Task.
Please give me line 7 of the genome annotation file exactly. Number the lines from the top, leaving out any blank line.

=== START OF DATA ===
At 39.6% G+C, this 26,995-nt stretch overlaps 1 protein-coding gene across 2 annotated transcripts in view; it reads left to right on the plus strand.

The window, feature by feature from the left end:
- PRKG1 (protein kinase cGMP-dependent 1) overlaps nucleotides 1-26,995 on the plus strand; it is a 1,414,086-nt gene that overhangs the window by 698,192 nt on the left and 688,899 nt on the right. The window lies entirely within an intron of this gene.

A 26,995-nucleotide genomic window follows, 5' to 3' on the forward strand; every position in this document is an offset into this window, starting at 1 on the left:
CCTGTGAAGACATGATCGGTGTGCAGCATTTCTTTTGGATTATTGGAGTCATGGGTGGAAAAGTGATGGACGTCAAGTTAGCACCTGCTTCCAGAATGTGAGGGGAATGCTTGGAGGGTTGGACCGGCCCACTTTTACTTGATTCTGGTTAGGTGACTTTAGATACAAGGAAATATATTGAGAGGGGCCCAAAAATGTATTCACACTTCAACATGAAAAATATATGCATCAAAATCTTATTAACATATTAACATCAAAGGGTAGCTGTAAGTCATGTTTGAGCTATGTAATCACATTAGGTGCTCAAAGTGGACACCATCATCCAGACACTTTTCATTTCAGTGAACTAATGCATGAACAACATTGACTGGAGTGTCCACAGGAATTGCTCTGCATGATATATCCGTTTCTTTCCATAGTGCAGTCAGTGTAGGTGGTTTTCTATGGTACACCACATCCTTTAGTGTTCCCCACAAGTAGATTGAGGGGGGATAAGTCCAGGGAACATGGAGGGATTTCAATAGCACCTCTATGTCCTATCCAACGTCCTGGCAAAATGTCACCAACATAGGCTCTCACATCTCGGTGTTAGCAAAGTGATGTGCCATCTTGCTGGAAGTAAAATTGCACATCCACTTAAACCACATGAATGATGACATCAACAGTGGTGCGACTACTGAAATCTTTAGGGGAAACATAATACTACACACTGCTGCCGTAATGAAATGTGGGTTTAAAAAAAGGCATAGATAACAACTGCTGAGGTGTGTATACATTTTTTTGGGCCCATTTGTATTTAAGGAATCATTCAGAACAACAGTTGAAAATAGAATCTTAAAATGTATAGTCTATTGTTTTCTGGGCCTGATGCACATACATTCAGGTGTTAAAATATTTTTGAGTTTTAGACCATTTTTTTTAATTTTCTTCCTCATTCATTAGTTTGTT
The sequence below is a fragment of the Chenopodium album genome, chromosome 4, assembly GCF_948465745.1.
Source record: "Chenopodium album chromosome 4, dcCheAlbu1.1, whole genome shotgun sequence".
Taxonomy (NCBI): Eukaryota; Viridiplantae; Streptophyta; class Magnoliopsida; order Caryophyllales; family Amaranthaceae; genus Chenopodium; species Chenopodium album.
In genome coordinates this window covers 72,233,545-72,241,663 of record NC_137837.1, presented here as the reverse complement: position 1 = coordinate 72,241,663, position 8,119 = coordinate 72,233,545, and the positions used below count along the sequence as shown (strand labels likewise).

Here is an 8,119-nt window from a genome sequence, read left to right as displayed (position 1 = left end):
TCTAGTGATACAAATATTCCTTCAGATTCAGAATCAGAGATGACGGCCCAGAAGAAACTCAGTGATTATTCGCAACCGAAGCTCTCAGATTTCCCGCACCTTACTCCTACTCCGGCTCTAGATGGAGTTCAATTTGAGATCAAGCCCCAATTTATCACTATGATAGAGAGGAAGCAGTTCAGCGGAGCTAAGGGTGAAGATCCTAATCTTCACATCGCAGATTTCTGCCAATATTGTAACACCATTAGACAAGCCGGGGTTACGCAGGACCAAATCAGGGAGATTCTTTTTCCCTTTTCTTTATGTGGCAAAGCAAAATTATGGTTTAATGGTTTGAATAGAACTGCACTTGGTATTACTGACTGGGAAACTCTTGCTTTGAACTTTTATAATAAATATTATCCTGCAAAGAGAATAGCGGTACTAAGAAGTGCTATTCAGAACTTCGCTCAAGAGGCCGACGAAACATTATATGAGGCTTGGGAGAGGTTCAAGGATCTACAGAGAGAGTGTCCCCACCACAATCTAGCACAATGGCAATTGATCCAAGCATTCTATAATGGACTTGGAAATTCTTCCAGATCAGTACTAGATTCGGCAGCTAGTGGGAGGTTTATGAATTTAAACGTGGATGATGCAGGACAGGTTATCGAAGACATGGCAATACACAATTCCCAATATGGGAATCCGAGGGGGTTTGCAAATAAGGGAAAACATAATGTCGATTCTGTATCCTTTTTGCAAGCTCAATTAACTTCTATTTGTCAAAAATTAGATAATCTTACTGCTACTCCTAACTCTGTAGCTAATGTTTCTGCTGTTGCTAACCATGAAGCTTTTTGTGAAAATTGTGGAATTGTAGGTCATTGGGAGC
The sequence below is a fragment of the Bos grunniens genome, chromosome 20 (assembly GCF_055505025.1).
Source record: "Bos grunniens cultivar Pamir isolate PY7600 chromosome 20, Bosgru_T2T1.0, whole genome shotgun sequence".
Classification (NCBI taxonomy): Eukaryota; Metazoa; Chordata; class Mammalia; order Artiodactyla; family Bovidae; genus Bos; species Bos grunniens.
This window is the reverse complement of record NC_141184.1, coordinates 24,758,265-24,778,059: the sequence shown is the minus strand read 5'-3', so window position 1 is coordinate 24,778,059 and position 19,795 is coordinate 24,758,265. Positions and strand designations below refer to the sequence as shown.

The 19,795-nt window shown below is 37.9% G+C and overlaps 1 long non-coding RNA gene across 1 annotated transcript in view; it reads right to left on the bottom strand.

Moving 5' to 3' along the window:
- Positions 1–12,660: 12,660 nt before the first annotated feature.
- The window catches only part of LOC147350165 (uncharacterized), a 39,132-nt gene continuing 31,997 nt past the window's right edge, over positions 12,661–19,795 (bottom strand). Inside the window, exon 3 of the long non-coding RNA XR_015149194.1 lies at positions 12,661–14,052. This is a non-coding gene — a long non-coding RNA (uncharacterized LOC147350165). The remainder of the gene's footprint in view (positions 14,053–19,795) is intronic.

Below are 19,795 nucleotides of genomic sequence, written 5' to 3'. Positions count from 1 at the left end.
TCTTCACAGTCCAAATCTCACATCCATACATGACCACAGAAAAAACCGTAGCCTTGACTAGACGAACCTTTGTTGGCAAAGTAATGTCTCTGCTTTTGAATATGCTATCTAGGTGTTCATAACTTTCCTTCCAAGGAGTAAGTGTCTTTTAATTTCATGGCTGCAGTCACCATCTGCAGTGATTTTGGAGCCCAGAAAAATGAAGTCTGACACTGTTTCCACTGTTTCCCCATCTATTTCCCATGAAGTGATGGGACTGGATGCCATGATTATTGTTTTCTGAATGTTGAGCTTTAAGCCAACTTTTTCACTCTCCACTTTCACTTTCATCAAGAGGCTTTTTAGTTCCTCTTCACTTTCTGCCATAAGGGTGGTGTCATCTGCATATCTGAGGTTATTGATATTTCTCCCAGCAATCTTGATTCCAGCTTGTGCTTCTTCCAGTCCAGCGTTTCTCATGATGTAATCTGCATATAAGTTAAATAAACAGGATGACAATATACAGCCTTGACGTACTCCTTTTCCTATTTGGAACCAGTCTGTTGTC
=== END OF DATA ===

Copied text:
Source record: "Chenopodium album chromosome 4, dcCheAlbu1.1, whole genome shotgun sequence".